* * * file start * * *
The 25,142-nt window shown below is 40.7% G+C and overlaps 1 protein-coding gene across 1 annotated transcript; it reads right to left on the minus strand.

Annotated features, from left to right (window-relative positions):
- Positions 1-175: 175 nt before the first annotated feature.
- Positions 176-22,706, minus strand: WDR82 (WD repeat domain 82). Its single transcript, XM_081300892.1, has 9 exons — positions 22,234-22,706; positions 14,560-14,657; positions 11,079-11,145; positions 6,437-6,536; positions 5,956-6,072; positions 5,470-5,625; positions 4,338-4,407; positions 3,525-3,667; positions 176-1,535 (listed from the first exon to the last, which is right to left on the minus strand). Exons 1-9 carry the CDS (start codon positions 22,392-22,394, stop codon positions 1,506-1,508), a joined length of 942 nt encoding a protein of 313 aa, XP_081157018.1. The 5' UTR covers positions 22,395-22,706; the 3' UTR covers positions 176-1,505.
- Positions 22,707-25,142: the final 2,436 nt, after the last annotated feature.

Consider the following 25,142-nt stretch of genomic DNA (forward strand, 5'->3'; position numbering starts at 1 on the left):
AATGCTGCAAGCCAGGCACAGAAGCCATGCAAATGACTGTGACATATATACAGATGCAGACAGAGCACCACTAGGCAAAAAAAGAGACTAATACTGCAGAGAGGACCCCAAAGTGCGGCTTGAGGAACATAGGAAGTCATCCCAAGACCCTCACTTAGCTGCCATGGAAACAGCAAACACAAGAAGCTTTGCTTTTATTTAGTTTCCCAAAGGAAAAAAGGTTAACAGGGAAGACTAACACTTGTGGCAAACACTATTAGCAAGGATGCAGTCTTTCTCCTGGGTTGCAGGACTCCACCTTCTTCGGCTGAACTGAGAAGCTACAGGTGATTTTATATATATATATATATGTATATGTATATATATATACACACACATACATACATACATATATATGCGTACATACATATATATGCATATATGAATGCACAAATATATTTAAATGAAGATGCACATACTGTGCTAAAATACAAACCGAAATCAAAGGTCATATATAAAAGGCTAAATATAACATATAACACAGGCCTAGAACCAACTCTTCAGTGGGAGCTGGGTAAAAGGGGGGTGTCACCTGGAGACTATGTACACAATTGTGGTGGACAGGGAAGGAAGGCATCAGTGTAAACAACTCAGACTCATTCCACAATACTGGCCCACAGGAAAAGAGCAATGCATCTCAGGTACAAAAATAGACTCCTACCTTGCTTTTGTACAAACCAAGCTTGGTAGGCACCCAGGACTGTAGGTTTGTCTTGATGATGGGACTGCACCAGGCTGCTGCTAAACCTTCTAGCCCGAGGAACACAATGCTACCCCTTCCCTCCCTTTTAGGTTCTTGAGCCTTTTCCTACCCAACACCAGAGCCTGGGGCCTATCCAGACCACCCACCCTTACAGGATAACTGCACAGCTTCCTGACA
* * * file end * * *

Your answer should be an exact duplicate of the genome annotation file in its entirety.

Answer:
The 25,142-nt window shown below is 40.7% G+C and overlaps 1 protein-coding gene across 1 annotated transcript; it reads right to left on the minus strand.

Annotated features, from left to right (window-relative positions):
- Positions 1-175: 175 nt before the first annotated feature.
- Positions 176-22,706, minus strand: WDR82 (WD repeat domain 82). Its single transcript, XM_081300892.1, has 9 exons — positions 22,234-22,706; positions 14,560-14,657; positions 11,079-11,145; positions 6,437-6,536; positions 5,956-6,072; positions 5,470-5,625; positions 4,338-4,407; positions 3,525-3,667; positions 176-1,535 (listed from the first exon to the last, which is right to left on the minus strand). Exons 1-9 carry the CDS (start codon positions 22,392-22,394, stop codon positions 1,506-1,508), a joined length of 942 nt encoding a protein of 313 aa, XP_081157018.1. The 5' UTR covers positions 22,395-22,706; the 3' UTR covers positions 176-1,505.
- Positions 22,707-25,142: the final 2,436 nt, after the last annotated feature.

Consider the following 25,142-nt stretch of genomic DNA (forward strand, 5'->3'; position numbering starts at 1 on the left):
AATGCTGCAAGCCAGGCACAGAAGCCATGCAAATGACTGTGACATATATACAGATGCAGACAGAGCACCACTAGGCAAAAAAAGAGACTAATACTGCAGAGAGGACCCCAAAGTGCGGCTTGAGGAACATAGGAAGTCATCCCAAGACCCTCACTTAGCTGCCATGGAAACAGCAAACACAAGAAGCTTTGCTTTTATTTAGTTTCCCAAAGGAAAAAAGGTTAACAGGGAAGACTAACACTTGTGGCAAACACTATTAGCAAGGATGCAGTCTTTCTCCTGGGTTGCAGGACTCCACCTTCTTCGGCTGAACTGAGAAGCTACAGGTGATTTTATATATATATATATATGTATATGTATATATATATACACACACATACATACATACATATATATGCGTACATACATATATATGCATATATGAATGCACAAATATATTTAAATGAAGATGCACATACTGTGCTAAAATACAAACCGAAATCAAAGGTCATATATAAAAGGCTAAATATAACATATAACACAGGCCTAGAACCAACTCTTCAGTGGGAGCTGGGTAAAAGGGGGGTGTCACCTGGAGACTATGTACACAATTGTGGTGGACAGGGAAGGAAGGCATCAGTGTAAACAACTCAGACTCATTCCACAATACTGGCCCACAGGAAAAGAGCAATGCATCTCAGGTACAAAAATAGACTCCTACCTTGCTTTTGTACAAACCAAGCTTGGTAGGCACCCAGGACTGTAGGTTTGTCTTGATGATGGGACTGCACCAGGCTGCTGCTAAACCTTCTAGCCCGAGGAACACAATGCTACCCCTTCCCTCCCTTTTAGGTTCTTGAGCCTTTTCCTACCCAACACCAGAGCCTGGGGCCTATCCAGACCACCCACCCTTACAGGATAACTGCACAGCTTCCTGACA